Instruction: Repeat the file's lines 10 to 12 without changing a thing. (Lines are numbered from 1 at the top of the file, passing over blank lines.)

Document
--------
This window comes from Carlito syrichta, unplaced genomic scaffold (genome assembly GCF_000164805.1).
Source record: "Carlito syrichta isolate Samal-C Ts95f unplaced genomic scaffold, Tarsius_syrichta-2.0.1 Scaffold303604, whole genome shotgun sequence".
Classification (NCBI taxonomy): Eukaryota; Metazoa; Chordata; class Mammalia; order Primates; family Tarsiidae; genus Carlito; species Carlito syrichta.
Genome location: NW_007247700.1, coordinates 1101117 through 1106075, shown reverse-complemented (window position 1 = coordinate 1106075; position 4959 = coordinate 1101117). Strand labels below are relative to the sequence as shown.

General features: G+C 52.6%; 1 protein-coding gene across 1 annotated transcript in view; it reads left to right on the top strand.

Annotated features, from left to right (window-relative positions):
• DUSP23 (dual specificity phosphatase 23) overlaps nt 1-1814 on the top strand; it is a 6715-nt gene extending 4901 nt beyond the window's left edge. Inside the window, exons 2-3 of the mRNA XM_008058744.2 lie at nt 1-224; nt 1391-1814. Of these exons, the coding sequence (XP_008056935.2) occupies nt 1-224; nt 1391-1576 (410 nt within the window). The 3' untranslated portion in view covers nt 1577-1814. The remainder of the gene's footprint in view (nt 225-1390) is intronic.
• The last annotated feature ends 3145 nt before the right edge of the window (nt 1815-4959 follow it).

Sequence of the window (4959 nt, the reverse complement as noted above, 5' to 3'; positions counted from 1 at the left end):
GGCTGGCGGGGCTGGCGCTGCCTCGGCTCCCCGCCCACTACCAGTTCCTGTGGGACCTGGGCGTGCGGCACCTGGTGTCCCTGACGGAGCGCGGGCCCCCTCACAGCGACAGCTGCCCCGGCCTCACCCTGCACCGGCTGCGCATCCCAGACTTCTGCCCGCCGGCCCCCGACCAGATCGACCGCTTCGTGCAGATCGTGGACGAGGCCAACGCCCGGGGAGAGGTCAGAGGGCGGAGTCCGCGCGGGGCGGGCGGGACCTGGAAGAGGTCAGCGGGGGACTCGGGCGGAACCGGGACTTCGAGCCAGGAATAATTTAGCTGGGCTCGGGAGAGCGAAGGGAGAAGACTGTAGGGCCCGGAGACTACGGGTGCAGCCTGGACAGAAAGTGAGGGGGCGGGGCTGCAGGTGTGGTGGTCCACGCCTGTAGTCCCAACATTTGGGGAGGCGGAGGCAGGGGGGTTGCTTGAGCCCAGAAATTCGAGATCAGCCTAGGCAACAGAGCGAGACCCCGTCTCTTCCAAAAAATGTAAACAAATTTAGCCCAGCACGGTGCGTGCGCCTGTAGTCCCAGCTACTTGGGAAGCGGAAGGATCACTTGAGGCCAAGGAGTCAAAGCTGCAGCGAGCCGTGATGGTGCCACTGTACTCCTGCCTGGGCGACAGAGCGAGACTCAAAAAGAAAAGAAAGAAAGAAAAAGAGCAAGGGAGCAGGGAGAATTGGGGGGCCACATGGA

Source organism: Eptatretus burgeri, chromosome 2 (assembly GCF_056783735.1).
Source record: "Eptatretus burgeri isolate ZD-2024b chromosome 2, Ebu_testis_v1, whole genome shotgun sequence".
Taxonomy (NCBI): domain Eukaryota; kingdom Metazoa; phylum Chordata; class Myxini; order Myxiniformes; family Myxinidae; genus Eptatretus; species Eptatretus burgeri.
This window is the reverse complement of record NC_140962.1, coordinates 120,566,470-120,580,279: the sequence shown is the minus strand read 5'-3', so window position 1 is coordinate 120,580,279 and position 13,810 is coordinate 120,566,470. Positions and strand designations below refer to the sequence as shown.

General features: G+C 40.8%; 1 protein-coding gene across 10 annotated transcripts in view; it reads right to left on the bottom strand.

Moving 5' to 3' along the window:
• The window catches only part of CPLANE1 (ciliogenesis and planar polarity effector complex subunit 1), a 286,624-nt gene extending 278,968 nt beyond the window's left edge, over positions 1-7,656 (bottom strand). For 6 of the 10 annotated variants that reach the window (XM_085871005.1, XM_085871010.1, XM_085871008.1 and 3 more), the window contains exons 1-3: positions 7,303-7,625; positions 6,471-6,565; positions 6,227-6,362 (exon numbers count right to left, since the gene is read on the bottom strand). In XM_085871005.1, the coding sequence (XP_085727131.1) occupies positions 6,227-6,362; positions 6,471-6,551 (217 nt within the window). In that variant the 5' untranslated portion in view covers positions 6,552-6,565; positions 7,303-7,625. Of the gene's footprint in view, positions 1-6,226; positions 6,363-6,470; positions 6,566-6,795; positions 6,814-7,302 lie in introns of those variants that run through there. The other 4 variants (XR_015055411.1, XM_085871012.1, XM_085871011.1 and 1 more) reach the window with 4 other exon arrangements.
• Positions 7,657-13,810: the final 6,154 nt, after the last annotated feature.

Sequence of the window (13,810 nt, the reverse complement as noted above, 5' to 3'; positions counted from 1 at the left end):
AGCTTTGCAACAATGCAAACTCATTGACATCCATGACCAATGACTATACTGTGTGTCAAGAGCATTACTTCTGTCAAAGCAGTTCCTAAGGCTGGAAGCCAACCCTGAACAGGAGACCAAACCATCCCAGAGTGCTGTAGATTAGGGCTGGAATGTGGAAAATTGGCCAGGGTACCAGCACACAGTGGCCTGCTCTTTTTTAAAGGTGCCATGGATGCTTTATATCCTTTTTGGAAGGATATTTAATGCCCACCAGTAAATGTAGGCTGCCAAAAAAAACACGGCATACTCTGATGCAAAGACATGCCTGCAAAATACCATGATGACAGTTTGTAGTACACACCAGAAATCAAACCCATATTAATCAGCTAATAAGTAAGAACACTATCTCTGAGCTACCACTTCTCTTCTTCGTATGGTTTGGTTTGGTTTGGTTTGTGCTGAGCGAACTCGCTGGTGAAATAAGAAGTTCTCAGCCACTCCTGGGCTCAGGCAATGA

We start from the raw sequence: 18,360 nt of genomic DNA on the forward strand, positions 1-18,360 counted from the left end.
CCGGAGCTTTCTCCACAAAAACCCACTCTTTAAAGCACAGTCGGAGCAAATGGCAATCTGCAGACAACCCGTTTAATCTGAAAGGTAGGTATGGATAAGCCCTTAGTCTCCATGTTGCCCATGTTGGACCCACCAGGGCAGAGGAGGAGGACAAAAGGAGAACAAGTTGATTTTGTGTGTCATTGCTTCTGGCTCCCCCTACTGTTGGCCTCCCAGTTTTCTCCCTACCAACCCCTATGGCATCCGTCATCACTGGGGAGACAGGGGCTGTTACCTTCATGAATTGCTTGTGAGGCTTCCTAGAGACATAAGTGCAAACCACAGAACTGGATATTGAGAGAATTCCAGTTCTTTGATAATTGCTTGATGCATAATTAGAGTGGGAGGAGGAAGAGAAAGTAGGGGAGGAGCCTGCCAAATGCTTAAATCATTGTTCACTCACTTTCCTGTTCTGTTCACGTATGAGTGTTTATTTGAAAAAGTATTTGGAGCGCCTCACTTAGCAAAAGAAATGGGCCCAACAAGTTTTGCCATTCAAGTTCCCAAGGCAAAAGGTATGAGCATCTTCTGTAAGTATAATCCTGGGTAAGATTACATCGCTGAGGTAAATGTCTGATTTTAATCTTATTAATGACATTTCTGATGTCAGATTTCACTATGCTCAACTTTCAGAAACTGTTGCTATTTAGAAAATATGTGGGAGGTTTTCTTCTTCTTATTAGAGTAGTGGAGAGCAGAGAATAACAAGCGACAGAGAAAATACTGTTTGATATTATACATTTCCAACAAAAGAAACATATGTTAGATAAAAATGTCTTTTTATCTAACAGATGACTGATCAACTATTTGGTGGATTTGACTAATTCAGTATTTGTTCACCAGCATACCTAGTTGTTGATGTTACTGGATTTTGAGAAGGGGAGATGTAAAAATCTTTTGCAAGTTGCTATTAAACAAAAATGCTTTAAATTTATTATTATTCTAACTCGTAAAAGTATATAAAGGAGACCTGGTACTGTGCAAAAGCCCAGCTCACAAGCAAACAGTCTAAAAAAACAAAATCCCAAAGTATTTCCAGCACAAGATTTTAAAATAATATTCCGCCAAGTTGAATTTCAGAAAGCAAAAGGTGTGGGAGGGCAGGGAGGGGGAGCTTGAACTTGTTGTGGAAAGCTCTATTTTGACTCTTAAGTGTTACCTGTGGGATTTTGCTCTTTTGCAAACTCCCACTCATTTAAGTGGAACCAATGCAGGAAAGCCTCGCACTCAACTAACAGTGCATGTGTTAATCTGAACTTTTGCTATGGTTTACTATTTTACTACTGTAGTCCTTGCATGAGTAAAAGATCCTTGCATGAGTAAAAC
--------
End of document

GGCTGGCGGGGCTGGCGCTGCCTCGGCTCCCCGCCCACTACCAGTTCCTGTGGGACCTGGGCGTGCGGCACCTGGTGTCCCTGACGGAGCGCGGGCCCCCTCACAGCGACAGCTGCCCCGGCCTCACCCTGCACCGGCTGCGCATCCCAGACTTCTGCCCGCCGGCCCCCGACCAGATCGACCGCTTCGTGCAGATCGTGGACGAGGCCAACGCCCGGGGAGAGGTCAGAGGGCGGAGTCCGCGCGGGGCGGGCGGGACCTGGAAGAGGTCAGCGGGGGACTCGGGCGGAACCGGGACTTCGAGCCAGGAATAATTTAGCTGGGCTCGGGAGAGCGAAGGGAGAAGACTGTAGGGCCCGGAGACTACGGGTGCAGCCTGGACAGAAAGTGAGGGGGCGGGGCTGCAGGTGTGGTGGTCCACGCCTGTAGTCCCAACATTTGGGGAGGCGGAGGCAGGGGGGTTGCTTGAGCCCAGAAATTCGAGATCAGCCTAGGCAACAGAGCGAGACCCCGTCTCTTCCAAAAAATGTAAACAAATTTAGCCCAGCACGGTGCGTGCGCCTGTAGTCCCAGCTACTTGGGAAGCGGAAGGATCACTTGAGGCCAAGGAGTCAAAGCTGCAGCGAGCCGTGATGGTGCCACTGTACTCCTGCCTGGGCGACAGAGCGAGACTCAAAAAGAAAAGAAAGAAAGAAAAAGAGCAAGGGAGCAGGGAGAATTGGGGGGCCACATGGA

Source organism: Eptatretus burgeri, chromosome 2 (assembly GCF_056783735.1).
Source record: "Eptatretus burgeri isolate ZD-2024b chromosome 2, Ebu_testis_v1, whole genome shotgun sequence".